89. Essays in Philosophy: Volume > 13 > Issue: 2
Jonathan Fuqua Review of Natural Signs and Knowledge of God: A New Look at Theistic Arguments, by C. Stephen Evans
90. Essays in Philosophy: Volume > 13 > Issue: 2
Greg L. Lowhorn Review of Intentionality and Semiotics: A Story of Mutual Fecundation, by John Deely
91. Essays in Philosophy: Volume > 13 > Issue: 2
Matthew McKeon Review of The Tarskian Turn: Deflationism and Axiomatic Truth, by Leon Horsten
92. Essays in Philosophy: Volume > 13 > Issue: 2
Maximiliano E. Korstanje Review of Ferry Tales: Mobility, Place and Time on Canada’s West Coast, by Phillip Vannini
93. Essays in Philosophy: Volume > 13 > Issue: 2
Maximiliano E. Korstanje Review of A diez años del 11 de Septiembre: Como cambió el mundo (9/11 Ten years ago: how the World changed), by Noam Chomsky
94. Essays in Philosophy: Volume > 13 > Issue: 2
Colin Patrick Review of Life and Action, by Michael Thompson
95. Essays in Philosophy: Volume > 13 > Issue: 2
Steven Ross Review of Debating the Ethics of Immigration: Is There A Right To Exclude?, by Christopher Heath Wellman and Phillip Cole
96. Essays in Philosophy: Volume > 14 > Issue: 1
Jon Erling Litland On Some Counterexamples to the Transitivity of Grounding
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I discuss three recent counterexamples to the transitivity of grounding due to Jonathan Schaffer. I argue that the counterexamples don’t work and draw some conclusions about the relationship between grounding and explanation.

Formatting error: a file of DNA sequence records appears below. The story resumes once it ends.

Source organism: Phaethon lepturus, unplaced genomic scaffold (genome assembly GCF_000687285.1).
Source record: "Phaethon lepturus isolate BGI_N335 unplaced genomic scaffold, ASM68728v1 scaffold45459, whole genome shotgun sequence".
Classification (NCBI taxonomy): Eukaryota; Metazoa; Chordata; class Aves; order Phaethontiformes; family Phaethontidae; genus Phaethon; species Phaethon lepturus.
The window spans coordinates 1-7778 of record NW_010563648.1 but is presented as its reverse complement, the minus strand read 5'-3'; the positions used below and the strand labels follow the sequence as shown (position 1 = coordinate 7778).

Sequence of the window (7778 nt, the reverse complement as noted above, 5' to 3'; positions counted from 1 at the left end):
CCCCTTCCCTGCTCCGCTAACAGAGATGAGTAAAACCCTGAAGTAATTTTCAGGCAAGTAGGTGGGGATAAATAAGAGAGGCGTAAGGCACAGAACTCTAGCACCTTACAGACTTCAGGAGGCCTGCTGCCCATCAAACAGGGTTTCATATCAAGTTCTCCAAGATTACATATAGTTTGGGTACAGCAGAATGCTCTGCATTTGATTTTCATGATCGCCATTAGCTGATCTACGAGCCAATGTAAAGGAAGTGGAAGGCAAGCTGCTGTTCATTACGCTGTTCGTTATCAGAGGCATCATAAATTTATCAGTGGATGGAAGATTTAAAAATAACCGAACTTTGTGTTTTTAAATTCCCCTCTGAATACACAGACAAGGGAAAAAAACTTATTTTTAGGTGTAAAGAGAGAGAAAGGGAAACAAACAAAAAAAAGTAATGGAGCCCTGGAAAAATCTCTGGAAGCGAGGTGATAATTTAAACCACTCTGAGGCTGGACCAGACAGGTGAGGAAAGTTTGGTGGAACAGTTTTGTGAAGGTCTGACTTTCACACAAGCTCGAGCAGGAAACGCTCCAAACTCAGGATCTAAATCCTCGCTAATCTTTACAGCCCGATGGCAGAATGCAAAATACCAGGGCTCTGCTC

97. Essays in Philosophy: Volume > 14 > Issue: 1
Paul Hovda, Troy Cross Grounding Relation(s): Introduction
98. Essays in Philosophy: Volume > 14 > Issue: 1
Louis deRosset What is Weak Ground?
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Kit Fine, in "The Pure Logic of Ground", has made a seminal attempt at formalizing the notion of ground. Fine ties the formal treatment of grounding to the notion of a weak ground. Formalization of this sort is supposed to bring clarity and precision to our theorizing. Unfortunately, as I will argue, it's not clear what weak ground is. I review five alternative explanations of the idea, and argue that none of them are ultimately satisfactory. I close by outlining a more complicated explanation of the notion that turns out to be more satisfactory.
99. Essays in Philosophy: Volume > 14 > Issue: 1
Avram Hiller Object-Dependence
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There has been much work on ontological dependence in recent literature. However, relatively little of it has been dedicated to the ways in which individual physical objects may depend on other distinct, nonoverlapping objects. This paper gives several examples of such object-dependence and distinguishes between different types of it. The paper also introduces and refines the notion of an n-tet. N-tets (typically) occur when there are object-dependence relations between n objects. I claim that the identity (or, rather, what I call the ndentity) conditions for n-tets are not grounded in the individual identity conditions of each of the n objects, but instead are metaphysically basic. The paper then briefly discusses some ramifications of accepting object-dependence (and n-tets) on the philosophy of biology, ethics, and logic.
100. Essays in Philosophy: Volume > 14 > Issue: 1
Donald Abel Review of Human Nature, ed. Constantine Sandis and M.J. Cain